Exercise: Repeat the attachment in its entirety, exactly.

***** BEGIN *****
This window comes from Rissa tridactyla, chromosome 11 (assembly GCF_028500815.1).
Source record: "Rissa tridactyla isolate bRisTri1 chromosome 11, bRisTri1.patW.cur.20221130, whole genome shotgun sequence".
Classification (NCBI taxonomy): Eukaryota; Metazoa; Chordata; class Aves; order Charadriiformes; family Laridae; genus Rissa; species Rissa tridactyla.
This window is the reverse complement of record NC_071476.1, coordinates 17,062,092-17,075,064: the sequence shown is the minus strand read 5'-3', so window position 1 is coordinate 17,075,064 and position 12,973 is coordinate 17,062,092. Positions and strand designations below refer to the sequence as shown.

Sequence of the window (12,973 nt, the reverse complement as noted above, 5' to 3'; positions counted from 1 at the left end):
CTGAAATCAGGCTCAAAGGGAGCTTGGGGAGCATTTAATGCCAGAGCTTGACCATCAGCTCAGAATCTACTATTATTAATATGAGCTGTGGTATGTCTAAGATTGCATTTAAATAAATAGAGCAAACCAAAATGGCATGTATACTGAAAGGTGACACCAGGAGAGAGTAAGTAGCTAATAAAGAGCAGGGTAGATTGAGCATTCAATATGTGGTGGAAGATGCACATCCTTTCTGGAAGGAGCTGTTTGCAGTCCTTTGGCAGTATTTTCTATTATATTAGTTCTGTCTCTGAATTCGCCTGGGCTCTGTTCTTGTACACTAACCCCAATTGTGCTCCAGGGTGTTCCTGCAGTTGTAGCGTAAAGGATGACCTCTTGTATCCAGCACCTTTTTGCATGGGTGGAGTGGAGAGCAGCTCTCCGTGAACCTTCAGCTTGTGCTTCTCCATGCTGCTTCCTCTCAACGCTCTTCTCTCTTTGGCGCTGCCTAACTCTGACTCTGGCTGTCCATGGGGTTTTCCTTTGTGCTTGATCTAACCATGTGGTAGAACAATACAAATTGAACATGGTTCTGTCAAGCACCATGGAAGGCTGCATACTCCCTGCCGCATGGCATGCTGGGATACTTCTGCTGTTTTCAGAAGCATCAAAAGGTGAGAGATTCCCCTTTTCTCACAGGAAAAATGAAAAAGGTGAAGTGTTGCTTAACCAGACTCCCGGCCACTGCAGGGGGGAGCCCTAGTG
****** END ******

This window comes from Rissa tridactyla, chromosome 11 (assembly GCF_028500815.1).
Source record: "Rissa tridactyla isolate bRisTri1 chromosome 11, bRisTri1.patW.cur.20221130, whole genome shotgun sequence".
Classification (NCBI taxonomy): Eukaryota; Metazoa; Chordata; class Aves; order Charadriiformes; family Laridae; genus Rissa; species Rissa tridactyla.
This window is the reverse complement of record NC_071476.1, coordinates 17,062,092-17,075,064: the sequence shown is the minus strand read 5'-3', so window position 1 is coordinate 17,075,064 and position 12,973 is coordinate 17,062,092. Positions and strand designations below refer to the sequence as shown.

Sequence of the window (12,973 nt, the reverse complement as noted above, 5' to 3'; positions counted from 1 at the left end):
CTGAAATCAGGCTCAAAGGGAGCTTGGGGAGCATTTAATGCCAGAGCTTGACCATCAGCTCAGAATCTACTATTATTAATATGAGCTGTGGTATGTCTAAGATTGCATTTAAATAAATAGAGCAAACCAAAATGGCATGTATACTGAAAGGTGACACCAGGAGAGAGTAAGTAGCTAATAAAGAGCAGGGTAGATTGAGCATTCAATATGTGGTGGAAGATGCACATCCTTTCTGGAAGGAGCTGTTTGCAGTCCTTTGGCAGTATTTTCTATTATATTAGTTCTGTCTCTGAATTCGCCTGGGCTCTGTTCTTGTACACTAACCCCAATTGTGCTCCAGGGTGTTCCTGCAGTTGTAGCGTAAAGGATGACCTCTTGTATCCAGCACCTTTTTGCATGGGTGGAGTGGAGAGCAGCTCTCCGTGAACCTTCAGCTTGTGCTTCTCCATGCTGCTTCCTCTCAACGCTCTTCTCTCTTTGGCGCTGCCTAACTCTGACTCTGGCTGTCCATGGGGTTTTCCTTTGTGCTTGATCTAACCATGTGGTAGAACAATACAAATTGAACATGGTTCTGTCAAGCACCATGGAAGGCTGCATACTCCCTGCCGCATGGCATGCTGGGATACTTCTGCTGTTTTCAGAAGCATCAAAAGGTGAGAGATTCCCCTTTTCTCACAGGAAAAATGAAAAAGGTGAAGTGTTGCTTAACCAGACTCCCGGCCACTGCAGGGGGGAGCCCTAGTG